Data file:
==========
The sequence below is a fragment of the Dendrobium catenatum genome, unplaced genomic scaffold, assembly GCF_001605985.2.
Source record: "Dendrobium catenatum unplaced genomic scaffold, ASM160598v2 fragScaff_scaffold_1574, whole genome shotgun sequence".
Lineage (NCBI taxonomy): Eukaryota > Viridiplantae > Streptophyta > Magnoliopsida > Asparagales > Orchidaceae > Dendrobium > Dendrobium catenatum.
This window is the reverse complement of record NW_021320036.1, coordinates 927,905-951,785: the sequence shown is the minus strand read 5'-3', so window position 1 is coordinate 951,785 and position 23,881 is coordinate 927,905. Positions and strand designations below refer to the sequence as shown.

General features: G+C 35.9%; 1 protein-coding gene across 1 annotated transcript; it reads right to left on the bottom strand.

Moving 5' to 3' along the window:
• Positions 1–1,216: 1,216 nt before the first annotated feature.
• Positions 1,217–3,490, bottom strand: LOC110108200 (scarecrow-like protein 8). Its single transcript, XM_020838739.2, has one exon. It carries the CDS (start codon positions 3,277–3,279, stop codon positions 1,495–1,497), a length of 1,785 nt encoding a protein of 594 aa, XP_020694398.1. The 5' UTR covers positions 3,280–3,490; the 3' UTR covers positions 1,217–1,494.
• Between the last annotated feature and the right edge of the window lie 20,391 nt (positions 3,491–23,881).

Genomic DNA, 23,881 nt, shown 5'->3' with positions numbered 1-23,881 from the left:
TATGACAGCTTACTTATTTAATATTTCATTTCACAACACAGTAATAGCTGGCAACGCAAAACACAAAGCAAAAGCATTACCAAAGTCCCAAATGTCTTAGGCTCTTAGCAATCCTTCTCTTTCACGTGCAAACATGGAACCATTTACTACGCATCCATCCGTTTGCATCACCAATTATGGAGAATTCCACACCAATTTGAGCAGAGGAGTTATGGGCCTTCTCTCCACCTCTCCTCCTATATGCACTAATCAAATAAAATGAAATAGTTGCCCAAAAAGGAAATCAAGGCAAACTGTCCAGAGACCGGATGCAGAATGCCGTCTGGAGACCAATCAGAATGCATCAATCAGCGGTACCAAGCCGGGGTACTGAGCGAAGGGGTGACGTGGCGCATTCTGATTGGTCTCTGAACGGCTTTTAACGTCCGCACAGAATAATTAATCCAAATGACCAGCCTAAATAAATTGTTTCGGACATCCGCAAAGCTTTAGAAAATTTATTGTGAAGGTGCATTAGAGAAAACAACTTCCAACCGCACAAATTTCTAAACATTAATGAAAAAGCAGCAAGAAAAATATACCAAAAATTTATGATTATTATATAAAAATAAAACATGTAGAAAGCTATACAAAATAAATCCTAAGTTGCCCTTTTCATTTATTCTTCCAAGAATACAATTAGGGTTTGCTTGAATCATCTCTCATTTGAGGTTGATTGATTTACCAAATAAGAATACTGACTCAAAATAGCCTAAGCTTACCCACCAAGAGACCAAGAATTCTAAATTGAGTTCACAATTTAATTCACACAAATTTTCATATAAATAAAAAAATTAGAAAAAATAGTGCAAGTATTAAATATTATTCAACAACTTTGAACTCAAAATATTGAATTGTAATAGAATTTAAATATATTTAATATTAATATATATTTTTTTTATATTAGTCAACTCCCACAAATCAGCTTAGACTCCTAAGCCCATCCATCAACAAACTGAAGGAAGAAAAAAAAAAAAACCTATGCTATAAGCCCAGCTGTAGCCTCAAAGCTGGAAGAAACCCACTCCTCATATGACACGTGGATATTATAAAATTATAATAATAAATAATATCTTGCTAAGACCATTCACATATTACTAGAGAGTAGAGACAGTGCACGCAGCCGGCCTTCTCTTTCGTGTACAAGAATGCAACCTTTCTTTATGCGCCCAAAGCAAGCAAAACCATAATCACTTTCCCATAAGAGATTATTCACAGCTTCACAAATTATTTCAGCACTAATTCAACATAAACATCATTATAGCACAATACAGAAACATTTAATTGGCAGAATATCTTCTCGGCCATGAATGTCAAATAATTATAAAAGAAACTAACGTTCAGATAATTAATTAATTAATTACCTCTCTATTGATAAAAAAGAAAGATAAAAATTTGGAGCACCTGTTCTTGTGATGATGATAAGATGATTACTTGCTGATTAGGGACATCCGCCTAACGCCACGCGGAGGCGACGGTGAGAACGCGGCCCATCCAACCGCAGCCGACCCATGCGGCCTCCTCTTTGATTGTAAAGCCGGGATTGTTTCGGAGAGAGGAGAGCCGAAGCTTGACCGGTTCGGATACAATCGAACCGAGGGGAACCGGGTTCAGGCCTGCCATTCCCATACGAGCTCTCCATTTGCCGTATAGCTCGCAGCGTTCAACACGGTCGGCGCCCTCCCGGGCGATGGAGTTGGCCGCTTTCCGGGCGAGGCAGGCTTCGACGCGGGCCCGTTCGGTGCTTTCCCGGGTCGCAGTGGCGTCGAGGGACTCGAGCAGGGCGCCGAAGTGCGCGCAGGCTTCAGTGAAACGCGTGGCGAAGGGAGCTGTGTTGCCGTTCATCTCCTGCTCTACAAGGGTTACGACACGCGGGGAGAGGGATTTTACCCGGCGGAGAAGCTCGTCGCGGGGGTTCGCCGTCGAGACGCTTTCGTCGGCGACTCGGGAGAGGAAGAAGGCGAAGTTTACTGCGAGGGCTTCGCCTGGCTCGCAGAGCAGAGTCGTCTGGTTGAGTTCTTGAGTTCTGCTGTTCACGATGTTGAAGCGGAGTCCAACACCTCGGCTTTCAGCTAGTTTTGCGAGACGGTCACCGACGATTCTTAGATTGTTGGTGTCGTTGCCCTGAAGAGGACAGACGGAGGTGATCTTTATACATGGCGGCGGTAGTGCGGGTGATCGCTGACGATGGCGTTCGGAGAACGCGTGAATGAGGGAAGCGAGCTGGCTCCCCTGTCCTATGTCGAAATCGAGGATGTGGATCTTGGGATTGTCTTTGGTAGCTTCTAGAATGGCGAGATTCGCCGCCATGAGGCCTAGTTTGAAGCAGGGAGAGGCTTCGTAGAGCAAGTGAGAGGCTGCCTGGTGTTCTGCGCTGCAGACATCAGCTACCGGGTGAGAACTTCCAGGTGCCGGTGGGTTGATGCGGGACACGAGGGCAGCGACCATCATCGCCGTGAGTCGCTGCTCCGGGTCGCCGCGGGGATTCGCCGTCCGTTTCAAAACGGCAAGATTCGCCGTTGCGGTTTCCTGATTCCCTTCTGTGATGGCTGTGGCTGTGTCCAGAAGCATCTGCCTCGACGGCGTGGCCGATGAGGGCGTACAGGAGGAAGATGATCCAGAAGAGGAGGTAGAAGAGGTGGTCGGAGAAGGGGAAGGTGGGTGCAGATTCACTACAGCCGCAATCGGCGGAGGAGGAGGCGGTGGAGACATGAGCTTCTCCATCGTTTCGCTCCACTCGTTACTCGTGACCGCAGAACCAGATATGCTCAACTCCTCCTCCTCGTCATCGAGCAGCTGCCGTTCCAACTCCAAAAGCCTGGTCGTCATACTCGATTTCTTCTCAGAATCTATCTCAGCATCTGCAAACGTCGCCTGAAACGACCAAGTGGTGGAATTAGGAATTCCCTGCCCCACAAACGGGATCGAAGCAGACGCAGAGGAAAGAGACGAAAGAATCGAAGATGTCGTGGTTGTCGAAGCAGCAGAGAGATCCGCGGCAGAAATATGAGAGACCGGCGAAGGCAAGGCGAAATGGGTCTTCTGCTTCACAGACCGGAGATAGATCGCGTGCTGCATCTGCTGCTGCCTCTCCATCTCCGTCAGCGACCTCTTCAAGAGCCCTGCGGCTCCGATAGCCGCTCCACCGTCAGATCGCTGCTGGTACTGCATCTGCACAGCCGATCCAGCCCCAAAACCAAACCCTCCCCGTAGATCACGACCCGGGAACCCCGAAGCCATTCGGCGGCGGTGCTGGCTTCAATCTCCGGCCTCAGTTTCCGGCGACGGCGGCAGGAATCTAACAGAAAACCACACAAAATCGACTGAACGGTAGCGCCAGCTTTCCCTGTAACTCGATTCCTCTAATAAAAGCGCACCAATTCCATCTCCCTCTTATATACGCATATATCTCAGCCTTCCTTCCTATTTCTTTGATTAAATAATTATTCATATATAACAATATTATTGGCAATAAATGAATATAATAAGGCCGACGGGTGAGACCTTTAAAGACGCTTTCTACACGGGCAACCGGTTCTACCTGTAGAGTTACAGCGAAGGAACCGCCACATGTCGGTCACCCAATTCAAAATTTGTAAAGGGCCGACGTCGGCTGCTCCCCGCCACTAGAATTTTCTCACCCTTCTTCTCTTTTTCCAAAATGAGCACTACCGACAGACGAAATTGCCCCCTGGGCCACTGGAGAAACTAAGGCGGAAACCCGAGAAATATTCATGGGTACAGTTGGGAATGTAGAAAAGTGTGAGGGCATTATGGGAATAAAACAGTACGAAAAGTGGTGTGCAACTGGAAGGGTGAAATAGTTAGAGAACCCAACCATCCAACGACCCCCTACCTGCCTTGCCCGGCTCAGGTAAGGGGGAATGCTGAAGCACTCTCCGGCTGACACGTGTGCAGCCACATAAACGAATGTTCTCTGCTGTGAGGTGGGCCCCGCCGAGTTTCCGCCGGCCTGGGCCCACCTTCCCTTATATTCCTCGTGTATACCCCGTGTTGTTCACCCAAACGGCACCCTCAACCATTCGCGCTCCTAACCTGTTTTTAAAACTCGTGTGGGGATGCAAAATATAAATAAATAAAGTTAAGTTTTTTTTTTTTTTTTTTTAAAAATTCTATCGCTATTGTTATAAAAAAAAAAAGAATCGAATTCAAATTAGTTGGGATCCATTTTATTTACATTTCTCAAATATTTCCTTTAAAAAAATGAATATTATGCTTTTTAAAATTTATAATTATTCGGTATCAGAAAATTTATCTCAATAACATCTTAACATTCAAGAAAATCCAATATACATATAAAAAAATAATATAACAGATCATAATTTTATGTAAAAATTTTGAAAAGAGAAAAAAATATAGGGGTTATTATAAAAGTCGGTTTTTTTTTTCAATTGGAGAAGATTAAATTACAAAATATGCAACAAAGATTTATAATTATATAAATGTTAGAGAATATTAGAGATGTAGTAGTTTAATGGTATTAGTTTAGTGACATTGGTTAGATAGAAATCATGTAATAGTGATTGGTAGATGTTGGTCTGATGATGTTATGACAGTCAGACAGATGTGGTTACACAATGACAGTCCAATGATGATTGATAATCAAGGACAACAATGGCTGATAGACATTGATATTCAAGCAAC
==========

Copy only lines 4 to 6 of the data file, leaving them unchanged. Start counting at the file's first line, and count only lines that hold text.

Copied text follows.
This window is the reverse complement of record NW_021320036.1, coordinates 927,905-951,785: the sequence shown is the minus strand read 5'-3', so window position 1 is coordinate 951,785 and position 23,881 is coordinate 927,905. Positions and strand designations below refer to the sequence as shown.

General features: G+C 35.9%; 1 protein-coding gene across 1 annotated transcript; it reads right to left on the bottom strand.

Moving 5' to 3' along the window: